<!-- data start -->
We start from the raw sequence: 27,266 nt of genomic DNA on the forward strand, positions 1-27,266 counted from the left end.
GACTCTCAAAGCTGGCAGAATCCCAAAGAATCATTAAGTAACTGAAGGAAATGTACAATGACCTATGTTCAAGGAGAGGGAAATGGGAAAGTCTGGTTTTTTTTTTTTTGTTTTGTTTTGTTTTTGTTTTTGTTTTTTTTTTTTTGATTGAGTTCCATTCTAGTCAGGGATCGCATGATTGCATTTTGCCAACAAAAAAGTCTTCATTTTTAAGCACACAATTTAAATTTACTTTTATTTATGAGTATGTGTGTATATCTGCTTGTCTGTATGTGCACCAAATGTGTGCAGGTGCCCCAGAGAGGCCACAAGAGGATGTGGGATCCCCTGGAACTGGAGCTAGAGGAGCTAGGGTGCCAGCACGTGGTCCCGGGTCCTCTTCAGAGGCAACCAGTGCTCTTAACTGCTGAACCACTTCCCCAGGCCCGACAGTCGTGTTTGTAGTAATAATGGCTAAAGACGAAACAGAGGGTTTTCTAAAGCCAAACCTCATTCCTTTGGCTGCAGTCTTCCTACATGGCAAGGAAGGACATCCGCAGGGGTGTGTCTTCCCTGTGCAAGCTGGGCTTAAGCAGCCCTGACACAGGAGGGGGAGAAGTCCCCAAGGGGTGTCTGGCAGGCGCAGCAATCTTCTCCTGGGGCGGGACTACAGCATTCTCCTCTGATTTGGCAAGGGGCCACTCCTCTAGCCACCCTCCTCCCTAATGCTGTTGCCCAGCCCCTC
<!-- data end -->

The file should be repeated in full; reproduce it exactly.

We start from the raw sequence: 27,266 nt of genomic DNA on the forward strand, positions 1-27,266 counted from the left end.
GACTCTCAAAGCTGGCAGAATCCCAAAGAATCATTAAGTAACTGAAGGAAATGTACAATGACCTATGTTCAAGGAGAGGGAAATGGGAAAGTCTGGTTTTTTTTTTTTTGTTTTGTTTTGTTTTTGTTTTTGTTTTTTTTTTTTTGATTGAGTTCCATTCTAGTCAGGGATCGCATGATTGCATTTTGCCAACAAAAAAGTCTTCATTTTTAAGCACACAATTTAAATTTACTTTTATTTATGAGTATGTGTGTATATCTGCTTGTCTGTATGTGCACCAAATGTGTGCAGGTGCCCCAGAGAGGCCACAAGAGGATGTGGGATCCCCTGGAACTGGAGCTAGAGGAGCTAGGGTGCCAGCACGTGGTCCCGGGTCCTCTTCAGAGGCAACCAGTGCTCTTAACTGCTGAACCACTTCCCCAGGCCCGACAGTCGTGTTTGTAGTAATAATGGCTAAAGACGAAACAGAGGGTTTTCTAAAGCCAAACCTCATTCCTTTGGCTGCAGTCTTCCTACATGGCAAGGAAGGACATCCGCAGGGGTGTGTCTTCCCTGTGCAAGCTGGGCTTAAGCAGCCCTGACACAGGAGGGGGAGAAGTCCCCAAGGGGTGTCTGGCAGGCGCAGCAATCTTCTCCTGGGGCGGGACTACAGCATTCTCCTCTGATTTGGCAAGGGGCCACTCCTCTAGCCACCCTCCTCCCTAATGCTGTTGCCCAGCCCCTC